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Rated: E · Article · Business · #1760011
What path shall vehicular transport take in terms of sources of energy?
        The internal combustion engine has engulfed our lives much like an ash cloud, and we seem to take this fine piece of engineering for granted. Even though the four stroke petrol engine was developed by the masterly German inventor Nikolaus August Otto in 1876, the world did not see a mass produced version of it until 1908 when Henry Ford introduced it to the average American in the form of the Ford model T. It was Henry Ford who triggered the phenomenon of car ownership boom and transformed the vehicle to something so much more valuable than just a form of transport.


    Today there are more than 800 million vehicles moving about worldwide, and this number is likely to experience a rapid increase because of escalating demand for private vehicle ownership from the increasingly wealthier population residing in the BRICs (Brazil, Russia, India, China). In 2008 the Indian car maker ‘’Tata’’ introduced the Tata Nano which is advertised as being the cheapest car in the world with a price tag as low as US$2500. The expectations were high, and speculators such as CRISIL predicted that by 2010 the Nano would have expanded India’s car market by the whopping 65%. This target is still not achieved as of 2011, however, the Tata Nano is far fetched from being a commercial disaster as well, with 200,000 confirmed orders just months after its introduction.   


    In spite of that remarkable achievement, to most environmentalists the 65% car ownership increase projection is nothing short of a nightmare. When the world seems to pull away from the idea of using oil as the primary source of energy, India and China are just stepping in the game with massively increasing demands for energy, and mostly oil. This is why these nations shall have to rethink and amend their line of products with such that meet the current trends of repulsion from fossil fuels.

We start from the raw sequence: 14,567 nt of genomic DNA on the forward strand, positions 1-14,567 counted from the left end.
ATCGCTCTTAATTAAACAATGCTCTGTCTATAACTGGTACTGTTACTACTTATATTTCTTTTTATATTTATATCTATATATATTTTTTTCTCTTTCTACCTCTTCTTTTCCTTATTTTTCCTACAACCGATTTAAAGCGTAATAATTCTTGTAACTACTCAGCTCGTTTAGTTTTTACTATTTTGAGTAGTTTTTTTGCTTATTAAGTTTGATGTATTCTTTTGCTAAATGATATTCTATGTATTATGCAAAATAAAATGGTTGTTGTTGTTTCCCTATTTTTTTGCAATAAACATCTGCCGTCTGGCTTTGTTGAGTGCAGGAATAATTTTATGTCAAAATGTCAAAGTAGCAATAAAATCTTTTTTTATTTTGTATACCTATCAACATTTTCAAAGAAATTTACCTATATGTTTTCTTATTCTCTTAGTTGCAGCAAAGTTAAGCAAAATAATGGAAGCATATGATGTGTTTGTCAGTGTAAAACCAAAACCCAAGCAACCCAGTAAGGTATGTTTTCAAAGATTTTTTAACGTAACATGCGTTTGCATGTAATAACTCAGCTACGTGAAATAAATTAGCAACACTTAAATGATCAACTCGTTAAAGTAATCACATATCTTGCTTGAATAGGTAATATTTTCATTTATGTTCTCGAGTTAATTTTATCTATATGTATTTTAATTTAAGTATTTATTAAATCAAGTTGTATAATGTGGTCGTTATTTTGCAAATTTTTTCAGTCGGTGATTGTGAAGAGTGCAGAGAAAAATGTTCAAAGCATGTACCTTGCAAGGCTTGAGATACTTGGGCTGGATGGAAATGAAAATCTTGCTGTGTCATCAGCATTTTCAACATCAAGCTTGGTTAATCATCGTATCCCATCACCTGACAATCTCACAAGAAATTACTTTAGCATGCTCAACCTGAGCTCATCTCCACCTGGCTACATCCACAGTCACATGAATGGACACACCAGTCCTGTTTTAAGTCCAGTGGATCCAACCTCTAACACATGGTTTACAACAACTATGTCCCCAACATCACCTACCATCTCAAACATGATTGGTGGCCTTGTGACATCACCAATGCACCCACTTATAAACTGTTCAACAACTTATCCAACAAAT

It still is quite uncertain on what path the car industry will take, but one thing is for sure; it will not be oil. As the ‘’Black Gold’’ is still relatively affordable compared to any of the new alternatives such as Hydrogen and Photo Voltaic cells, car manufacturers are tied in a never ending debate with environmental NGOs such as the ‘’Greenpeace’’ to prove that the internal combustion age still has some more nails to go until the coffin is completely sealed. To prove this, Volkswagen introduced their idea of a future car, going under the name of ‘’X1’’. It is an extremely streamlined, narrow city vehicle with a parsimonious diesel engine. So parsimonious in-fact, that it can do 282 miles per gallon easily. 

    This plan did not seem to be very effective though, and more and more car manufacturers focused their interest on exploring the benefits of hydrogen powered electric vehicles. The major advantage of Hydrogen is mainly experienced by the consumers, which do not have to alter their driving habits in order for them to accommodate to the completely overhauled driving concept. The expected range of a Hydrogen automobile is 230 miles, making it perfect for the average family. What is more, refuelling does not take more than three minutes which is a clear advantage over the convectional battery powered EV’s which need between eight and sixteen hours of recharge time. On the contrary though, the cost of producing such vehicles (Hydrogen) is immense, and currently a family sized hydrogen vehicle can reach a price of US $2,000,000; a clear indication that it will take some time before this technology reaches the average consumer, and most importantly, the A/B segment vehicles which hold as much as 65% of the European car market.


    All in all, the future seems extremely bright with new concepts and efficiency improvements being introduced each year. The cost of all of this is likely to decrease greatly in the next 25-30 years if technology is to continue advancing at a present day pace, which it surely will. Despite this, it is unlikely that the internal combustion engine will be replaced, with predictions that oil shall still posses an 85% market share in 2030. We will be seeing internal combustion cars for quite a long time, but it will be more of what Volkswagen offered with the X1, meaning that we are heading in the right direction.

                                                                                                                      Dimiter Dakov

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